The Unix Koans of Master Foo

While working on The Art of Unix Programming, I became aware of a fascinating archeological discovery — the recovery of the lost teachings of an ancient Unix master...

Editor's Introduction

The discovery of the collection of koans known as the Rootless Root, apparently preserved for decades in the dry upper air of the Western Mountains, has ignited great controversy in scholarly circles. Are these authentic documents shedding new light on the teaching of the early Unix patriarchs? Or are they clever pastiches from a later age, commanding the authority of semi-mythical figures such as the Patriarchs Thompson, Ritchie and McIlroy for doctrines which evolved closer to our own era?

It is impossible to say for certain. All sides in the dispute have made much of an alleged similarity to that venerable classic, The Tao of Programming[1]. But Rootless Root is quite different in tone and style from the loose, poetic anecdotes of the James translation, focused as it is on the remarkable and enigmatic figure of Master Foo.

A newer work, the Unix Power Classic[2], translates the Tao Te Ching into an idiom similar to that of Rootless Root. Unix Power Classic may well have been influenced by Rootless Root, or further research may disclose that they had common sources.

It would be more apposite to seek parallels in the AI Koans[3]; indeed, there are textual clues that the author of the Rootless Root may have redacted certain versions of the AI Koans. We are also on much firmer ground in seeking connections with the Loginataka[4]; indeed, it is quite possible that the unknown authors of Rootless Root and of Loginataka were one and the same person, possibly a student of Master Foo himself.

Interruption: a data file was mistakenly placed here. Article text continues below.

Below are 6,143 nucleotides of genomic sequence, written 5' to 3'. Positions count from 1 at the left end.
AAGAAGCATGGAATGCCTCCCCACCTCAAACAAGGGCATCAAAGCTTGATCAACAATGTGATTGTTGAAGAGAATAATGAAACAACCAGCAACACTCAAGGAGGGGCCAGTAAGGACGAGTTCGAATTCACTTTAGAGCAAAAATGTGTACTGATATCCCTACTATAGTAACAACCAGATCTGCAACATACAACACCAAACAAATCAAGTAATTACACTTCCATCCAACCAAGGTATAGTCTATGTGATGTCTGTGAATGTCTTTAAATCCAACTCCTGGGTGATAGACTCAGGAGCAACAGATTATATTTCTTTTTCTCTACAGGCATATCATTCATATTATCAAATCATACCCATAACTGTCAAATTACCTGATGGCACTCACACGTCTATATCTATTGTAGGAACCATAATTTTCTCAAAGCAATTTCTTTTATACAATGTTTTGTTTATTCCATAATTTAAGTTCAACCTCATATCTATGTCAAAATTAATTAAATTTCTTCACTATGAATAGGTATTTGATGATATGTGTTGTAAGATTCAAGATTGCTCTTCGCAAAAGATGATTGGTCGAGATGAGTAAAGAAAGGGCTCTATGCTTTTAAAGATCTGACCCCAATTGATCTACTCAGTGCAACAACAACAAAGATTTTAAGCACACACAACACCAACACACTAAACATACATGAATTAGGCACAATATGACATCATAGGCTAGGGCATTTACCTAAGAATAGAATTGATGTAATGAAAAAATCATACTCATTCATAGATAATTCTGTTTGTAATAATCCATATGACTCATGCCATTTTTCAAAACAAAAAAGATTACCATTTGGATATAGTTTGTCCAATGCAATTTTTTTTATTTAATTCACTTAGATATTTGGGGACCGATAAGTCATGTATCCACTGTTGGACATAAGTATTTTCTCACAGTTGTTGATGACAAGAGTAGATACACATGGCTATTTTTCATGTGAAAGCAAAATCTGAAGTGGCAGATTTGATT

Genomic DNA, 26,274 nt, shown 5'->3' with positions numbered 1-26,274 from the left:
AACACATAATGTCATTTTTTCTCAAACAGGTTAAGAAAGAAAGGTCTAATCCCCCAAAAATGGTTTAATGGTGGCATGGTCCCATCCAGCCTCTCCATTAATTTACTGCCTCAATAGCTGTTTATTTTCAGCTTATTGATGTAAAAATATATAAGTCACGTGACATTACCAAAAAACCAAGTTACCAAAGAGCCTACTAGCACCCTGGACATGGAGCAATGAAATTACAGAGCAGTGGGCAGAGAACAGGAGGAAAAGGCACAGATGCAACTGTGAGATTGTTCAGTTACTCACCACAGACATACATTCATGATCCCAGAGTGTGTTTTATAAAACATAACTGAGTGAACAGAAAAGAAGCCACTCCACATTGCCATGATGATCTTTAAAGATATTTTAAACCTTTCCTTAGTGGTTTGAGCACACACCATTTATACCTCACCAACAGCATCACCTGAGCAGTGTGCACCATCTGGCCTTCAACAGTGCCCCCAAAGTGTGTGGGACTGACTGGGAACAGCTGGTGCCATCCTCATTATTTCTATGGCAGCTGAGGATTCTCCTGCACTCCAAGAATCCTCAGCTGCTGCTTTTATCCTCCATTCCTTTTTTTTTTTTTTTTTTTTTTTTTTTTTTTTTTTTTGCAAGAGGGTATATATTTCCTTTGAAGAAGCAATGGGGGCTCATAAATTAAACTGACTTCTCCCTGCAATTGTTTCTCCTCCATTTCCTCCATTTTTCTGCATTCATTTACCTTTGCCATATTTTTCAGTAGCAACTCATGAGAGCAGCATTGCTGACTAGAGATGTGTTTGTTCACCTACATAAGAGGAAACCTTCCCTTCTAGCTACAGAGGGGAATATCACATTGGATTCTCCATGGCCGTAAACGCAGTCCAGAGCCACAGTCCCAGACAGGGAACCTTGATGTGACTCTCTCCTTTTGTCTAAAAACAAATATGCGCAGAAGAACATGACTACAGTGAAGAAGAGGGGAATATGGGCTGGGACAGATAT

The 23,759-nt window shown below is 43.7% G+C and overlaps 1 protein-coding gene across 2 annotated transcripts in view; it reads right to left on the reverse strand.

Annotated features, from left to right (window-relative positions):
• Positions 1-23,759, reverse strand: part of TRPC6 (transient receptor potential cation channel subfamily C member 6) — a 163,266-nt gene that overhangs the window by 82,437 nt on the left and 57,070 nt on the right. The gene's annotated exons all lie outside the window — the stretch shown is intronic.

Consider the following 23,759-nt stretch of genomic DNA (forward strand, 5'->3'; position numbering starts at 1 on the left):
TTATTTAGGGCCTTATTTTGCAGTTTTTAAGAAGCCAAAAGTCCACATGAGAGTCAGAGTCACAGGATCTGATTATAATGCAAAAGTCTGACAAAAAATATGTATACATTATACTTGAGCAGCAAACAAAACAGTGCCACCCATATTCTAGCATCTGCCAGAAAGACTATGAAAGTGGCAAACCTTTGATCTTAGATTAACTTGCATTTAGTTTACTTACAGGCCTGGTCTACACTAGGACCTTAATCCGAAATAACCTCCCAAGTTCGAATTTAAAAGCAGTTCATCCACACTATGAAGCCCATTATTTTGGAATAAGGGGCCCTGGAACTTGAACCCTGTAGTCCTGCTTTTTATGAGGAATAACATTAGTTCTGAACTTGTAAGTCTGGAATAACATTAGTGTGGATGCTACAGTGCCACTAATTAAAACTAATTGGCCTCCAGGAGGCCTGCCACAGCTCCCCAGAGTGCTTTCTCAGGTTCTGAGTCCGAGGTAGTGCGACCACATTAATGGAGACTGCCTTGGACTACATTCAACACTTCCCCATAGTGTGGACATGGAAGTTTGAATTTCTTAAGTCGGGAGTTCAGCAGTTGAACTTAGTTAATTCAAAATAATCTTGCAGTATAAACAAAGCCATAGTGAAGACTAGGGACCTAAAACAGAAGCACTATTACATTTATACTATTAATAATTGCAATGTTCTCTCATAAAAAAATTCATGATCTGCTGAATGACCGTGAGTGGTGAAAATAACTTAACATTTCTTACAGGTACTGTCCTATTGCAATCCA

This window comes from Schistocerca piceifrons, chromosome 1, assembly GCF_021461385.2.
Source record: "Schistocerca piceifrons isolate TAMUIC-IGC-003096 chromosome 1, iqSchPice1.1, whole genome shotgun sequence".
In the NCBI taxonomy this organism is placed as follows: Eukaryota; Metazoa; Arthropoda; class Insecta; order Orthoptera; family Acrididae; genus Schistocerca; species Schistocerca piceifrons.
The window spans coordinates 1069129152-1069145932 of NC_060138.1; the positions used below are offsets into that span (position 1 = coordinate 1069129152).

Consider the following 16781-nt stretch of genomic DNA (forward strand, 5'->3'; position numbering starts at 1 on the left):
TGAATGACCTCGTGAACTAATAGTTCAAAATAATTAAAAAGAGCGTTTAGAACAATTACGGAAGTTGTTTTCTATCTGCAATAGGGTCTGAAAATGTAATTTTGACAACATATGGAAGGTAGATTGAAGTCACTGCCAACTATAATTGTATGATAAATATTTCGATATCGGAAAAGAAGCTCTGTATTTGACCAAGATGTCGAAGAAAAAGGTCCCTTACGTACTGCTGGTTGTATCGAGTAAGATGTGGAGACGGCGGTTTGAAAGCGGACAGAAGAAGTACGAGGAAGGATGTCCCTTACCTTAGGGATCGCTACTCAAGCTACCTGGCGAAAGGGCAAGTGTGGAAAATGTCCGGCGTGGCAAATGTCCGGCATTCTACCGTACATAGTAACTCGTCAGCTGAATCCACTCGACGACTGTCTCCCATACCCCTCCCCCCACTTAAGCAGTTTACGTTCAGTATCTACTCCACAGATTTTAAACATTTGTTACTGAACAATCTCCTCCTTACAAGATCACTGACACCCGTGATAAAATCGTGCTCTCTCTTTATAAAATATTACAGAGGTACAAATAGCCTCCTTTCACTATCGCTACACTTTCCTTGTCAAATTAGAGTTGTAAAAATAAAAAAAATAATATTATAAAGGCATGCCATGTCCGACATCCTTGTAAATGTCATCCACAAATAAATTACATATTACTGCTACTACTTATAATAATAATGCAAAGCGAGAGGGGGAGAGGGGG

Mention should also be made of the Tales of Zen Master Greg[5], though the Nine Inch Nails references have cast some doubt on their antiquity and it is thus unlikely that they influenced Rootless Root.

That the title of the work was intended as a reference to the Zen classic Gateless Gate[6] of Mumon, we can say with fair confidence. There are echoes of Mumon in several of the koans.

There is considerable dispute over whether Master Foo should be assigned to the Eastern (New Jersey) School, or the Western School that grew out of the Patriarch Thompson's epochal early journey to Berkeley. If this question has not been settled, it is perhaps because we cannot even establish that Master Foo ever existed! He might merely be a composite of a group of teachers, or of an entire dharma lineage.

Even supposing the legend of Master Foo accreted around the teaching of some a single person, what of his favored student Nubi? Nubi has all the earmarks of a stock figure, the perfect disciple. One is reminded of the tales surrounding the Buddha's favorite follower Ananda. It seems likely that there was a historical Ananda, but no trace of his actual personality has survived the euhemerizing process by which the life of the Buddha was polished into timeless myth.

In the end, all we can do is take these teaching stories on their own terms, and extract what kernels of wisdom may be found there.

The redaction of the Rootless Root is a work in progress, as the source materials present many difficulties in reconstruction and interpretation. Future versions may include more stories as these difficulties are overcome.

[1] The Tao of Programming is available on the Web.

[2] The Unix Power Classic is available on the Web.

[3] The AI Koans are available on the Web.

[4] The Loginataka is available on the Web.

[5] The Tales of Zen Master Greg are available on the Web.

[6] The Gateless Gate is available on the Web.

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